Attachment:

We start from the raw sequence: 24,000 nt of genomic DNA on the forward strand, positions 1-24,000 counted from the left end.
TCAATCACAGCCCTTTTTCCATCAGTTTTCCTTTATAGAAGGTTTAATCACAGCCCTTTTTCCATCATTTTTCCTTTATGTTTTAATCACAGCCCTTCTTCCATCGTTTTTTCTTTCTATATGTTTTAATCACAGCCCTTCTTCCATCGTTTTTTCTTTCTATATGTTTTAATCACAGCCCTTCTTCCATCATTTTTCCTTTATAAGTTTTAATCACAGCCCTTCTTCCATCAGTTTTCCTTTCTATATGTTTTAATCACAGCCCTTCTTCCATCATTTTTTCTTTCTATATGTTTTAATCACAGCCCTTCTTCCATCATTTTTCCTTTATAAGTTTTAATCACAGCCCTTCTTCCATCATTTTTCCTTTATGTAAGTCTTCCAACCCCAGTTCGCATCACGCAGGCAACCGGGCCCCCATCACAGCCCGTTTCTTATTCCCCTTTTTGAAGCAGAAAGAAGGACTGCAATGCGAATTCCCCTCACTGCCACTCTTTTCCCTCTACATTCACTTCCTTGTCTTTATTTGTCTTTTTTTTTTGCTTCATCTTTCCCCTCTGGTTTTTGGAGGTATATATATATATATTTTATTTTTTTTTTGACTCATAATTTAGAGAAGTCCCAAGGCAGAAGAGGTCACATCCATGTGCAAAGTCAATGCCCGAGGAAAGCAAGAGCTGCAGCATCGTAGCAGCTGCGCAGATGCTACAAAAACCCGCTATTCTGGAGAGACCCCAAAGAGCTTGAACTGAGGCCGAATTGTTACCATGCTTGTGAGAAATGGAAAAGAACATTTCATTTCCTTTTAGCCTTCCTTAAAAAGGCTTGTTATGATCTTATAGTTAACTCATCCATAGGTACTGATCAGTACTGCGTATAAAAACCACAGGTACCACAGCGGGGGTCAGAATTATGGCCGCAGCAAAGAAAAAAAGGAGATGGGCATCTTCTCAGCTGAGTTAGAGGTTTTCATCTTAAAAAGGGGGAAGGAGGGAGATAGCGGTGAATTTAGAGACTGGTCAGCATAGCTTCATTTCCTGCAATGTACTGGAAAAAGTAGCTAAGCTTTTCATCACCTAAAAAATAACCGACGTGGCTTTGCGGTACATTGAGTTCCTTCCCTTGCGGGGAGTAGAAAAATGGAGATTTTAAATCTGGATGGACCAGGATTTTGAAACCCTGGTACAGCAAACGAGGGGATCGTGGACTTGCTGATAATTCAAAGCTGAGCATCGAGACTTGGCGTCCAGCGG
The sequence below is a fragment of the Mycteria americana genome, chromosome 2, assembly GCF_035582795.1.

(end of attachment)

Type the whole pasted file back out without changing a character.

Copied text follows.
We start from the raw sequence: 24,000 nt of genomic DNA on the forward strand, positions 1-24,000 counted from the left end.
TCAATCACAGCCCTTTTTCCATCAGTTTTCCTTTATAGAAGGTTTAATCACAGCCCTTTTTCCATCATTTTTCCTTTATGTTTTAATCACAGCCCTTCTTCCATCGTTTTTTCTTTCTATATGTTTTAATCACAGCCCTTCTTCCATCGTTTTTTCTTTCTATATGTTTTAATCACAGCCCTTCTTCCATCATTTTTCCTTTATAAGTTTTAATCACAGCCCTTCTTCCATCAGTTTTCCTTTCTATATGTTTTAATCACAGCCCTTCTTCCATCATTTTTTCTTTCTATATGTTTTAATCACAGCCCTTCTTCCATCATTTTTCCTTTATAAGTTTTAATCACAGCCCTTCTTCCATCATTTTTCCTTTATGTAAGTCTTCCAACCCCAGTTCGCATCACGCAGGCAACCGGGCCCCCATCACAGCCCGTTTCTTATTCCCCTTTTTGAAGCAGAAAGAAGGACTGCAATGCGAATTCCCCTCACTGCCACTCTTTTCCCTCTACATTCACTTCCTTGTCTTTATTTGTCTTTTTTTTTTGCTTCATCTTTCCCCTCTGGTTTTTGGAGGTATATATATATATATTTTATTTTTTTTTTGACTCATAATTTAGAGAAGTCCCAAGGCAGAAGAGGTCACATCCATGTGCAAAGTCAATGCCCGAGGAAAGCAAGAGCTGCAGCATCGTAGCAGCTGCGCAGATGCTACAAAAACCCGCTATTCTGGAGAGACCCCAAAGAGCTTGAACTGAGGCCGAATTGTTACCATGCTTGTGAGAAATGGAAAAGAACATTTCATTTCCTTTTAGCCTTCCTTAAAAAGGCTTGTTATGATCTTATAGTTAACTCATCCATAGGTACTGATCAGTACTGCGTATAAAAACCACAGGTACCACAGCGGGGGTCAGAATTATGGCCGCAGCAAAGAAAAAAAGGAGATGGGCATCTTCTCAGCTGAGTTAGAGGTTTTCATCTTAAAAAGGGGGAAGGAGGGAGATAGCGGTGAATTTAGAGACTGGTCAGCATAGCTTCATTTCCTGCAATGTACTGGAAAAAGTAGCTAAGCTTTTCATCACCTAAAAAATAACCGACGTGGCTTTGCGGTACATTGAGTTCCTTCCCTTGCGGGGAGTAGAAAAATGGAGATTTTAAATCTGGATGGACCAGGATTTTGAAACCCTGGTACAGCAAACGAGGGGATCGTGGACTTGCTGATAATTCAAAGCTGAGCATCGAGACTTGGCGTCCAGCGG
The sequence below is a fragment of the Mycteria americana genome, chromosome 2, assembly GCF_035582795.1.